I grew up with parents who restricted my television viewing, and just like David Rakoff in last weeks ‘This American Life‘, I became unhealthily addicted. As the quiet bookish kid of two teachers, college educated parents on working class salaries, I spent my free time indoors, avoiding the neighbourhood kids’ impulsive violence and myopic obsession with soccer. Instead of participating, instead of being excluded, I watched television. First on our enormous, deathly old, black and white screen, a groaning bloated beast with knobs which had to manually be tweaked. Later on a tiny 14 inch colour unit donated from a relative, a device that was for a long time my only window into the world beyond 1980’s Ireland. Into that window I stared, watching anything and everything. My preference was for shows featuring quirky comedic characters and action packed sequences, the A-Team, Thundercats, Captain Scarlet. I hated Irish TV and gorged on grainy, weather dependent BBC and Channel 4, pirated from across the water.
My TV watching worried my parents, more for its content than it’s duration. As strict Catholics flirting with millenarianism, the culture depicted in then ‘violent’ and ‘salacious’ (though by modern standards kitch and wordy) popular television, terrified them, and I have vivid memories of their amateur attempts at censorship. At the merest suggestion of a passionate embrace ‘the Changer’, a thin, faceless rectangle with eleven well worn steel buttons, was wielded, suspending the program till my parents judged the danger passed. At other times, as I became glued to an over long show (they were always better in the evenings), titanic battles would take place over the off switch, and I’d be hauled from the couch, pale wee elbows locked around one wooden arm of the settee.
In secondary school, television was the primary topic of conversation. Last night’s X-Files, Friends, or Next Generation, kicked off endless reverential re-enactments. TV had entered a golden age of permissive irreverent comedy and drama, Channel four flirted with hard core pornography in late night ‘uncensored’ weekends, and the BBC imported the latest quirky American humour when it wasn’t concocting it’s own shows like Men Behaving Badly, Bottom or the Day Today.
It couldn’t last. As the console market, DVD rentals and the bizarre, thrillingly unfettered, world of the internet grew, television audiences receded. The BBC, losing its old guard of post war progressive programmers (try saying that with a mouth full of marbles), it’s funding under threat from a New Labour government, largely quit producing edgy comedy and documentaries as educational as they were spectacular, and to quote a cliché, ‘dumbed down’. Channel four had it’s wings clipped for exploring the world of banned cinema one too many times. BSkyB rose from the mud of satellite broadcasting, a pug mugged beast all cookery show arms and quiz show feet, purchasing endless low quality pap from the states, from conformity manuals like ‘Darma and Greg’, or ‘Everybody Loves Raymond’, to vomitous anti intellectualism like ‘Charmed’ and ‘Sabrina the Teenage Witch’.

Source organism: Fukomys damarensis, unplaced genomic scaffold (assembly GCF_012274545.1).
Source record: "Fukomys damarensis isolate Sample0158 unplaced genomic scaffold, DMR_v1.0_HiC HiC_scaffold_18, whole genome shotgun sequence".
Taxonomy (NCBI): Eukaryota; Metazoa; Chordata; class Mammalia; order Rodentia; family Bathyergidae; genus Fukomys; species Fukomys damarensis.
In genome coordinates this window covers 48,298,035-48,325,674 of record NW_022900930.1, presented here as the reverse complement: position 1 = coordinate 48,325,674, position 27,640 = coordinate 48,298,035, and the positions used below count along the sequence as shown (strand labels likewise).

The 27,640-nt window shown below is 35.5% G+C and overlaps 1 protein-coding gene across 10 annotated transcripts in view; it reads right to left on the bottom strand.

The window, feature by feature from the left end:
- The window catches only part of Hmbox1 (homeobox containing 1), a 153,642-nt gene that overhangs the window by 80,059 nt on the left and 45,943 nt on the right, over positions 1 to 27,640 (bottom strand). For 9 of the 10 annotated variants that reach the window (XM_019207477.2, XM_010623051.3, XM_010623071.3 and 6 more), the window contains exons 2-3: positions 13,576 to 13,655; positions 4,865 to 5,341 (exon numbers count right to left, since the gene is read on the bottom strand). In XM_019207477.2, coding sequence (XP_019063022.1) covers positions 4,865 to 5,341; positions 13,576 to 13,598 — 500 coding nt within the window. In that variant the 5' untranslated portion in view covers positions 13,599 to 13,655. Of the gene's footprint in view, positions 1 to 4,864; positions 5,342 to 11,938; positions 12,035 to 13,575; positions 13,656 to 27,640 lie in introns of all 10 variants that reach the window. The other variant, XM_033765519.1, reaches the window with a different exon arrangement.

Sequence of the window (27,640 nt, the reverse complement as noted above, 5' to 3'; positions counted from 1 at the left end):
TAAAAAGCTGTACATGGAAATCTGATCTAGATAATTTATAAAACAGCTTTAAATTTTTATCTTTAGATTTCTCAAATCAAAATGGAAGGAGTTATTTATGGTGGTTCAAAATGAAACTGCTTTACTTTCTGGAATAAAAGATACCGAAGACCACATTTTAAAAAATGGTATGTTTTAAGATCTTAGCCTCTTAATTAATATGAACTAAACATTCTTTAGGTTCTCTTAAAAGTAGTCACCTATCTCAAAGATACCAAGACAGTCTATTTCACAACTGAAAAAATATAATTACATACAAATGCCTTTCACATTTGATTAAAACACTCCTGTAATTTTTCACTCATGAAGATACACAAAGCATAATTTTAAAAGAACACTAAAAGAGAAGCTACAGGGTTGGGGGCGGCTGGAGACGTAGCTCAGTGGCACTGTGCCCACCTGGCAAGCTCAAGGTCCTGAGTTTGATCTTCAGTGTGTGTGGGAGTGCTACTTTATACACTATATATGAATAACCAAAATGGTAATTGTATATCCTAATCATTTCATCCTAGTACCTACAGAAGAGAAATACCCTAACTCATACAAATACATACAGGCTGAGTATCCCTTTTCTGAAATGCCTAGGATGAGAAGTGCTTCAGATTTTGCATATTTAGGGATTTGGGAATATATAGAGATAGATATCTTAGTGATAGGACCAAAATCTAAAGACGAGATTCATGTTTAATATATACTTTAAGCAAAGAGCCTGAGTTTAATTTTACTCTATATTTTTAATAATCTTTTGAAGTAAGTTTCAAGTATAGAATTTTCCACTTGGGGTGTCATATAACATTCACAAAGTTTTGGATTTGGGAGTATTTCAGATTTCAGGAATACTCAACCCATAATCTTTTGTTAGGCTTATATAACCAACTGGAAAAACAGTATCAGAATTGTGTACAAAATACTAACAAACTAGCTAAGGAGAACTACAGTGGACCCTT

It’s easy to forget that when it launched, a key selling point of Sky was that you didn’t have to watch any ads. Today the sales between the shows make up, up to 12 minutes per hour, not including channel promotions. This means that if you’re watching sky, a quarter of the time- excluding product placement and implicit cultural indoctrination, you’re paying for your time, twice.
But what’s really killed television, both in the British Isles and the United States, is reality TV. Incredibly cheap to make, monstrously profitable and incomprehensibly addicting, reality TV is the daemon child of soap opera and ‘fly on the wall’ documentary. Typically, in a now classic format pioneered by ‘The Osborne’s’, a hapless former or Z-List celebrity is followed on their quest to obtain, retain, or regain notoriety. What japes.
The boob tube, the idiot box, the one eyed monster, TV has always incurred the wrath of moral panics, and endured the scorn of intellectual pretension, but for me, this time it’s really different. Modern television, from Lacuna Beach to My Super Sweet Sixteen, inculcates a numb passivity I simply cannot tolerate. Don’t try to enthral me with the thoroughly unoriginal ‘Heroes’, the directionless ‘Lost’, or heaven forbid, the thankfully cancelled ‘OC’. I’m rarely tempted by TIVO, Bittorrent, Joost or ala carte television. Something clicked in my mid twenties. I’m done with being a dummy. I’ve turned off the television.
Update: Oddly similar article was published a couple of days after this in Wired. Must be riding the same meme.